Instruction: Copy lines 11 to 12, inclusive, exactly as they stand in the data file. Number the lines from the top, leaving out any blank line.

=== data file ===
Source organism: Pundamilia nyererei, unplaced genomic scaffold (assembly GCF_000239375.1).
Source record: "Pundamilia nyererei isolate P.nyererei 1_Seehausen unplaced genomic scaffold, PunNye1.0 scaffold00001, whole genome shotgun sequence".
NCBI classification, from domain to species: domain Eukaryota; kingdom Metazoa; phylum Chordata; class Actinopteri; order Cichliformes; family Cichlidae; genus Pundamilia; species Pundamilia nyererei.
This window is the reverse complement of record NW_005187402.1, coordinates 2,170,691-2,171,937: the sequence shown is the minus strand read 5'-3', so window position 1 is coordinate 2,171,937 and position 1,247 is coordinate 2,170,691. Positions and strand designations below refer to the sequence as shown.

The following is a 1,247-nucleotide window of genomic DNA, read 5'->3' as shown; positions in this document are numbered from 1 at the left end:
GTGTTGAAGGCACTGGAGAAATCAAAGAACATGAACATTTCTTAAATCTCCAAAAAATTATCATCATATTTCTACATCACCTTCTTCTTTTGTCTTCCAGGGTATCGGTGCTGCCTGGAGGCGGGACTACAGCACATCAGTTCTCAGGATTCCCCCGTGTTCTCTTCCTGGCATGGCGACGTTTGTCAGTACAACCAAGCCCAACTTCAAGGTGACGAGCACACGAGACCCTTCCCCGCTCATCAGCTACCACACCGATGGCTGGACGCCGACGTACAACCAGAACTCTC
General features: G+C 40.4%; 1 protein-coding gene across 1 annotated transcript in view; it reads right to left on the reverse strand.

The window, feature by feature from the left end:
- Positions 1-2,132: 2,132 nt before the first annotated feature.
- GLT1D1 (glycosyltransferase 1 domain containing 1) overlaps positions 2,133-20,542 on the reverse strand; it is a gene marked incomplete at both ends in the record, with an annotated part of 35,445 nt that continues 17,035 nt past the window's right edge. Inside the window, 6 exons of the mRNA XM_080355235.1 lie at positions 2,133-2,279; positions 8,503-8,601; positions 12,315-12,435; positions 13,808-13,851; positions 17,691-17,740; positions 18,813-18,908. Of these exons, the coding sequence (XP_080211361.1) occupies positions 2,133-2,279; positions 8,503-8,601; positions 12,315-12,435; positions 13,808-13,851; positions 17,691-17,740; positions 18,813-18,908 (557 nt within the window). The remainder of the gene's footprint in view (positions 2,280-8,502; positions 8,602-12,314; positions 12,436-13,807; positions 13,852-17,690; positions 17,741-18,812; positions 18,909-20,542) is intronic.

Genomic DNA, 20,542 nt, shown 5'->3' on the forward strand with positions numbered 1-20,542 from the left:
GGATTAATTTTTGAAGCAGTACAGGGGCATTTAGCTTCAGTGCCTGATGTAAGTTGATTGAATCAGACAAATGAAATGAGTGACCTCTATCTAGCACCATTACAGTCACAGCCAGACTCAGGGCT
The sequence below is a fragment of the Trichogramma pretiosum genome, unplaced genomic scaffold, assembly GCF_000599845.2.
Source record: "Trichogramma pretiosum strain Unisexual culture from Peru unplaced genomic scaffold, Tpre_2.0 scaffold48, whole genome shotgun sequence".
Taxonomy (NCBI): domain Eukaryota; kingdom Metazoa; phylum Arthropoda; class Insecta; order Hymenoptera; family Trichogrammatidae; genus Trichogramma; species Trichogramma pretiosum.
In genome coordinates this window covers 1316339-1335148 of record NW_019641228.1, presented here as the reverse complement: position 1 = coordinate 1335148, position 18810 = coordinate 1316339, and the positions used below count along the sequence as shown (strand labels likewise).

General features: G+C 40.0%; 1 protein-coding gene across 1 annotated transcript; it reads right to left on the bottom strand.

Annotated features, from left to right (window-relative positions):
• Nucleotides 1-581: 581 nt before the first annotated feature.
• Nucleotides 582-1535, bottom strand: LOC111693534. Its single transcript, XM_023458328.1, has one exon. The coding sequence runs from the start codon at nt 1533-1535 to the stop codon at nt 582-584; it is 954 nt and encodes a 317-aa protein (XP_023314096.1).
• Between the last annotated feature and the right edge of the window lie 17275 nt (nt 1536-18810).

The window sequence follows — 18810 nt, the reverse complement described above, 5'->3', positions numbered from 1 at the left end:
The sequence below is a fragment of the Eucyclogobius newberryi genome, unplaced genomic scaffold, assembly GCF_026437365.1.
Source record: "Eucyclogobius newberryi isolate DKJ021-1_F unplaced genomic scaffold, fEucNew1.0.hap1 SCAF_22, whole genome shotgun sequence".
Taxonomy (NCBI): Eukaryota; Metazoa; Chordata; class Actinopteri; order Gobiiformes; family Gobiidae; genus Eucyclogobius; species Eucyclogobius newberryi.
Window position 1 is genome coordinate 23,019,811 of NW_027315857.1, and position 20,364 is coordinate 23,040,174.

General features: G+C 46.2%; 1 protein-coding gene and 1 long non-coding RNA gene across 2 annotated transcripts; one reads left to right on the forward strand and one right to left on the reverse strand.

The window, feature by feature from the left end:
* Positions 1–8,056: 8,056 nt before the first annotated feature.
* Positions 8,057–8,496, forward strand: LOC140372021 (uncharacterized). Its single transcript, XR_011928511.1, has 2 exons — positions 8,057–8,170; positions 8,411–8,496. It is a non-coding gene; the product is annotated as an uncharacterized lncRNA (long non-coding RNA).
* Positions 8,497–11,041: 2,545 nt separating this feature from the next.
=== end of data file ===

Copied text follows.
Genomic DNA, 20,542 nt, shown 5'->3' on the forward strand with positions numbered 1-20,542 from the left:
GGATTAATTTTTGAAGCAGTACAGGGGCATTTAGCTTCAGTGCCTGATGTAAGTTGATTGAATCAGACAAATGAAATGAGTGACCTCTATCTAGCACCATTACAGTCACAGCCAGACTCAGGGCT